A Chindia world

The visit of Premier Wen Jiabao to New Delhi last week has rightly received an inordinate amount of attention from the Indian press. There has been some celebration of the $23 billion in investment projects signed by the two countries during the visit, a sum that dwarfs the $14 billion signed by the US President Barack Obama when he was here. There has also been some satisfaction at the way New Delhi stood up to Beijing’s attempted bullying on Tibet, in particular India’s refusal to repeat its usual ritualistic endorsement of China’s views on Tibet and the “One China” policy — so long as Beijing remains unwilling to show similar sensitivity to India’s views on Jammu and Kashmir.
So far, so good. Trade will clearly continue to grow; the Chinese will make special efforts to open up market access to Indian companies, who have long been chafing at the “non-tariff barriers” that impede their ability to penetrate the Great Wall; and there are very strong indications that Beijing will do away with the irritant of the stapled-visa policy for Indian citizens born in Jammu and Kashmir. (If we could only succeed in getting a Srinagar-based Indian general a visa to resume defence exchanges with the Chinese military, my satisfaction would be even greater.)
But the one area on which I have seen nothing — and I mean literally nothing, not so much as a smidgen of a comment — is the potential for future cooperation between India and China, not just between themselves (in their bilateral relations), but in the multilateral arena.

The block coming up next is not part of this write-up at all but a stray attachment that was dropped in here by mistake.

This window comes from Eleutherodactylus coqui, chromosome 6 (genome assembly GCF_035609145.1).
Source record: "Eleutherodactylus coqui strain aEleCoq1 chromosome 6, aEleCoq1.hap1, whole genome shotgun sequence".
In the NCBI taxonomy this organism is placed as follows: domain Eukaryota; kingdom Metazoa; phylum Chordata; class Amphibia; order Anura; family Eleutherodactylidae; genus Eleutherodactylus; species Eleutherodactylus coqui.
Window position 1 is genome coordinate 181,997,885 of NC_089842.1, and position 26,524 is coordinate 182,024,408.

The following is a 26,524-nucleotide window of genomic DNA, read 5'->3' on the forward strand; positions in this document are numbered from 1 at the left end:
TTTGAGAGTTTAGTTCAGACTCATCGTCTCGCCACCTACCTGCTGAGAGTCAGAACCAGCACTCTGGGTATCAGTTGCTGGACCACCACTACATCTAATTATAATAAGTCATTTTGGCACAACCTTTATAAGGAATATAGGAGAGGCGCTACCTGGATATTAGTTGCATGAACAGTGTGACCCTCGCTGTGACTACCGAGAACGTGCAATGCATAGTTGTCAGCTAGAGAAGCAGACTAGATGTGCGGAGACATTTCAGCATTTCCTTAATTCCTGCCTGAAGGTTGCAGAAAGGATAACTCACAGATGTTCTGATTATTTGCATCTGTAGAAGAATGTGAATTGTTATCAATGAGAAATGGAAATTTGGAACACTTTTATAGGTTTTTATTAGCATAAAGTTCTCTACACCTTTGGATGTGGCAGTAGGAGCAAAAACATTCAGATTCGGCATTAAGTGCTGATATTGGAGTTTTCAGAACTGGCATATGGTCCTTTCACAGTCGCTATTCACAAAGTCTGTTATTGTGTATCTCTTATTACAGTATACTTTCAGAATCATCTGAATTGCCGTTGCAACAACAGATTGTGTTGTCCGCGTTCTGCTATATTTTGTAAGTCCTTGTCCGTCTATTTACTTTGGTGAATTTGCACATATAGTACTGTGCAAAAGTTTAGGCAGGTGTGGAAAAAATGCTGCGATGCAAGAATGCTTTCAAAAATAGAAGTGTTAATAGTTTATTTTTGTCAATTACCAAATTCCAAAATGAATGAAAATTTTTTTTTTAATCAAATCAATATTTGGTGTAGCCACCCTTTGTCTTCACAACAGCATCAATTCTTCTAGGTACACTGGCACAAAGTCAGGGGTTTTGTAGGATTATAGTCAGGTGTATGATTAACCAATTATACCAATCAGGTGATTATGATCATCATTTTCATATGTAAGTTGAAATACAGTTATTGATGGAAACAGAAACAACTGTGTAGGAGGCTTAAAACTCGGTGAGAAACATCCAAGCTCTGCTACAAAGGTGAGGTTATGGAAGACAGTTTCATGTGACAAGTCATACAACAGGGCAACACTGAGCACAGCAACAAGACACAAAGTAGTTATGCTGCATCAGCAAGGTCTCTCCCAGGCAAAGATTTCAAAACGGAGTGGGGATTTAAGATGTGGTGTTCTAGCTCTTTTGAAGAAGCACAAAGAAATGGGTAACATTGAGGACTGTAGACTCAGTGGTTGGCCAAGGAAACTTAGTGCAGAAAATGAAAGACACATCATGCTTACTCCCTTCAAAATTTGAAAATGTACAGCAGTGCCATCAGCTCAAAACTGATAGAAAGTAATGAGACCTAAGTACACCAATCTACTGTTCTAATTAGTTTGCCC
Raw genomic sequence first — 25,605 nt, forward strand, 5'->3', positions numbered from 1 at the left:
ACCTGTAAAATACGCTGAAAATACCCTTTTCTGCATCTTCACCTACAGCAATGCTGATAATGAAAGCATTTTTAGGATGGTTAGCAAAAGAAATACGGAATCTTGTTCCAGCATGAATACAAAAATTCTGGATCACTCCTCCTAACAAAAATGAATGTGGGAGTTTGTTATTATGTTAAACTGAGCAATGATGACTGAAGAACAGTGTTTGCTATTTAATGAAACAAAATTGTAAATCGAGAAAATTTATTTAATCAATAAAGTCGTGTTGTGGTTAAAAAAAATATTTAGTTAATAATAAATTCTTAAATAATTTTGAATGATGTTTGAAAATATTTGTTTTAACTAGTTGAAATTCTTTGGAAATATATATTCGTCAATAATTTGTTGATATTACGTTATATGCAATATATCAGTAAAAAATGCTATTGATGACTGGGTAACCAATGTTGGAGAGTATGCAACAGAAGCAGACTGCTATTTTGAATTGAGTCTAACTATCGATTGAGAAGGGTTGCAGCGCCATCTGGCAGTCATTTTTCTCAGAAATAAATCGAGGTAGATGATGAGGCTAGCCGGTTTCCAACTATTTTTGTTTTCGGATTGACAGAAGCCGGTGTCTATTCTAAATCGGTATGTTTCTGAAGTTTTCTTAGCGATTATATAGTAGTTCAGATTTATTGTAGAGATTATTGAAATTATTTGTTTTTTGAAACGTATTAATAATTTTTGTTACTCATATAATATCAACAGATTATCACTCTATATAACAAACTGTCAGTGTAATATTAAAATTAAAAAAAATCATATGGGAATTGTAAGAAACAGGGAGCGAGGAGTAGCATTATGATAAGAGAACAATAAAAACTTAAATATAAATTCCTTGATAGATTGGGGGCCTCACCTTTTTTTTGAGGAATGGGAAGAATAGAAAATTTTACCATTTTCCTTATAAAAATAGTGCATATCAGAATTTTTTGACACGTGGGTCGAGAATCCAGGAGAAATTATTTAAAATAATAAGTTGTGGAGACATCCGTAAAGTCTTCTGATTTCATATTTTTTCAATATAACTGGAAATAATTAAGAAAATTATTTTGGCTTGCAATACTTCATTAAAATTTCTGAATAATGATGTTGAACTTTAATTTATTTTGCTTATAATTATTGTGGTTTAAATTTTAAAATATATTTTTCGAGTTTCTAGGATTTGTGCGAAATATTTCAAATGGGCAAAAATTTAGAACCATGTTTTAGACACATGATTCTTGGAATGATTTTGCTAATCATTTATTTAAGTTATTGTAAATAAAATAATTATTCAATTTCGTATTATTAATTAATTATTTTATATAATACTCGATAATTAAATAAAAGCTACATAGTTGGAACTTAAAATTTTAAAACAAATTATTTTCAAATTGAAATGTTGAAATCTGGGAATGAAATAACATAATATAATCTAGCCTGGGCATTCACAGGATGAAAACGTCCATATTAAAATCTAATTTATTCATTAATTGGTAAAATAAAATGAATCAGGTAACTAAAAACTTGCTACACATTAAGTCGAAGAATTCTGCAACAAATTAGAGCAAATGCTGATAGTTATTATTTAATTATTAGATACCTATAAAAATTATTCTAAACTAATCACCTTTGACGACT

The opportunities for cooperation here are in fact great. There is, first of all, the regional plane. China and India have notably strengthened their cooperation in regional affairs. China has acquiesced in India’s participation in the East Asia Summit and invited India to join the Shanghai Cooperation Organisation as an observer, just as India has supported China’s becoming an observer at the South Asian Association for Regional Cooperation (Saarc). While Asia is devoid of meaningful security institutions, their interlocking economic and trade relationships with each other and with other Asian countries can, and in my view will, knit China and India closer together.
But multilateral cooperation need not be confined to the Asian region. China and India have broadly similar interests and approaches on a wide range of broader international questions, from most issues of international peace and security to the principles of world trade and the ways and means of coping with globalisation. They have already begun working together in multinational forums on such issues as climate change and environment protection, and have no real differences on matters like encouraging biodiversity, promoting dialogue among civilisations, promoting population control, combating transnational crime, controlling the spread of pandemic disease, and dealing with challenges from non-traditional threats to security. All of these areas provide a realistic basis for further long-term cooperation.